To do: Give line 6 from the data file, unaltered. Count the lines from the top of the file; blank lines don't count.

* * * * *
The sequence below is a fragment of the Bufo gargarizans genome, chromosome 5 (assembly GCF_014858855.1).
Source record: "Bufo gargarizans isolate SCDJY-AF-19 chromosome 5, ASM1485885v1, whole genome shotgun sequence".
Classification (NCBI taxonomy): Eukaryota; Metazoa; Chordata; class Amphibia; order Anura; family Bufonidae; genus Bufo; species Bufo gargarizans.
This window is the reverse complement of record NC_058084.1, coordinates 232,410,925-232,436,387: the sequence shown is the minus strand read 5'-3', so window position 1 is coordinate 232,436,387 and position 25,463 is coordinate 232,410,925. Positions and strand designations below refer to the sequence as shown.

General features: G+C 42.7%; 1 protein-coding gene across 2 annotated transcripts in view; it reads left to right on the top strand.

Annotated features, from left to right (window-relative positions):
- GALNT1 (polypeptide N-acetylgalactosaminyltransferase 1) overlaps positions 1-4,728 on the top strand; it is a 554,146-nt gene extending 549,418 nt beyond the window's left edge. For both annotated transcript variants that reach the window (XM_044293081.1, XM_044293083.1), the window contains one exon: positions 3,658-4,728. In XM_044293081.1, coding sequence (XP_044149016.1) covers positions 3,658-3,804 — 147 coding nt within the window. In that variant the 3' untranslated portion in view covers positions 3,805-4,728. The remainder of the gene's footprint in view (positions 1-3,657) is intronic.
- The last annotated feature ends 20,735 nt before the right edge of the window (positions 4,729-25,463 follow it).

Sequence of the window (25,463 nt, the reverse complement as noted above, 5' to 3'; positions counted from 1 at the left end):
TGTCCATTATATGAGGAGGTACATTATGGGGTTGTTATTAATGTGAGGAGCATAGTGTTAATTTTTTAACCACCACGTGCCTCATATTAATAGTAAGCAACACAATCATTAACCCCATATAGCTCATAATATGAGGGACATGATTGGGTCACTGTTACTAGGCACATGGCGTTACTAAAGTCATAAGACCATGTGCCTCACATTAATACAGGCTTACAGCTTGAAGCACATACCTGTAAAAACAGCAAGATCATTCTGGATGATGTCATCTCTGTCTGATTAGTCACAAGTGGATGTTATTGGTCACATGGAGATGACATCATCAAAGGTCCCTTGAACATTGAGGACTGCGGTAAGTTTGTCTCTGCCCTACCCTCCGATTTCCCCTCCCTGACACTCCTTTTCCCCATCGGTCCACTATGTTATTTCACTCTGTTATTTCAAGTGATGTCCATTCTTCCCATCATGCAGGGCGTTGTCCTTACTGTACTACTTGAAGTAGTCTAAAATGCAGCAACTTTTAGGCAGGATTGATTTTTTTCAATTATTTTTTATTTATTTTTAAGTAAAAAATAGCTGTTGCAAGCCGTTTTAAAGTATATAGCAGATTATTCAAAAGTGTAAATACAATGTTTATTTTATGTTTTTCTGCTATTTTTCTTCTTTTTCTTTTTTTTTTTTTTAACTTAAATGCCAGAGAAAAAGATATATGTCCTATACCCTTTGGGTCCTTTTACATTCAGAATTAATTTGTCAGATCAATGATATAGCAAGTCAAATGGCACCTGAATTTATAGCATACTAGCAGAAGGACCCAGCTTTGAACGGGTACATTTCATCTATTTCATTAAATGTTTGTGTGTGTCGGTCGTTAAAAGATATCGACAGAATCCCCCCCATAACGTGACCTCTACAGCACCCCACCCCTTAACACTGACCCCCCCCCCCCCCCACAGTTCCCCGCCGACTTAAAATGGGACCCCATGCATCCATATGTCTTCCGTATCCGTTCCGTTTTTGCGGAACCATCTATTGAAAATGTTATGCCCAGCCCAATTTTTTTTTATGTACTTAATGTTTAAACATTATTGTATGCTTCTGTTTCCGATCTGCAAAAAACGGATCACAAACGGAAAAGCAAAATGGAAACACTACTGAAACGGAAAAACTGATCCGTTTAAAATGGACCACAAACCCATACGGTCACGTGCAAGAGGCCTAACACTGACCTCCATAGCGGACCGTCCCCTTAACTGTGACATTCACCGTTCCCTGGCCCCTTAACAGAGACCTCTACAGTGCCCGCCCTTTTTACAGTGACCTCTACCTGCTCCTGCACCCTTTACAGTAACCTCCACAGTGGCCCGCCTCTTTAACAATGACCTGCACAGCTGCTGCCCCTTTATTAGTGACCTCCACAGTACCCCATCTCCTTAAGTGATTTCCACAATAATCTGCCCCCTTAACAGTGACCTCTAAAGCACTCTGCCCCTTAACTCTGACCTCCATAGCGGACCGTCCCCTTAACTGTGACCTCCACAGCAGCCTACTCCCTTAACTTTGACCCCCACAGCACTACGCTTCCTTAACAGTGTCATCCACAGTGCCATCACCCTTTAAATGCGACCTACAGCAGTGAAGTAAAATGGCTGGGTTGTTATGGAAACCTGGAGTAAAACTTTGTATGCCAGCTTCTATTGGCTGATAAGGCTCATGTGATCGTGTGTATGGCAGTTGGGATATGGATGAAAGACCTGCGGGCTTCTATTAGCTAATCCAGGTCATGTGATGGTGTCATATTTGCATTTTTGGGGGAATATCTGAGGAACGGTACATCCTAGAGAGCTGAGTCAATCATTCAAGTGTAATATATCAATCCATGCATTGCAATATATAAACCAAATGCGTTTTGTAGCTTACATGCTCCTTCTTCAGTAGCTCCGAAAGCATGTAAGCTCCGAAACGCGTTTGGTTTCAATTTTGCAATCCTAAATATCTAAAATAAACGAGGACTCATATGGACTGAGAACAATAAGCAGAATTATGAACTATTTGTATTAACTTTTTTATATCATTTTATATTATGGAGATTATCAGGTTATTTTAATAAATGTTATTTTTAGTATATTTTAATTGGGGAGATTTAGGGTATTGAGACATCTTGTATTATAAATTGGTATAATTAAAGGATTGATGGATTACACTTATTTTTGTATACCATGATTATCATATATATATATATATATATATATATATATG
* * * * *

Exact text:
Annotated features, from left to right (window-relative positions):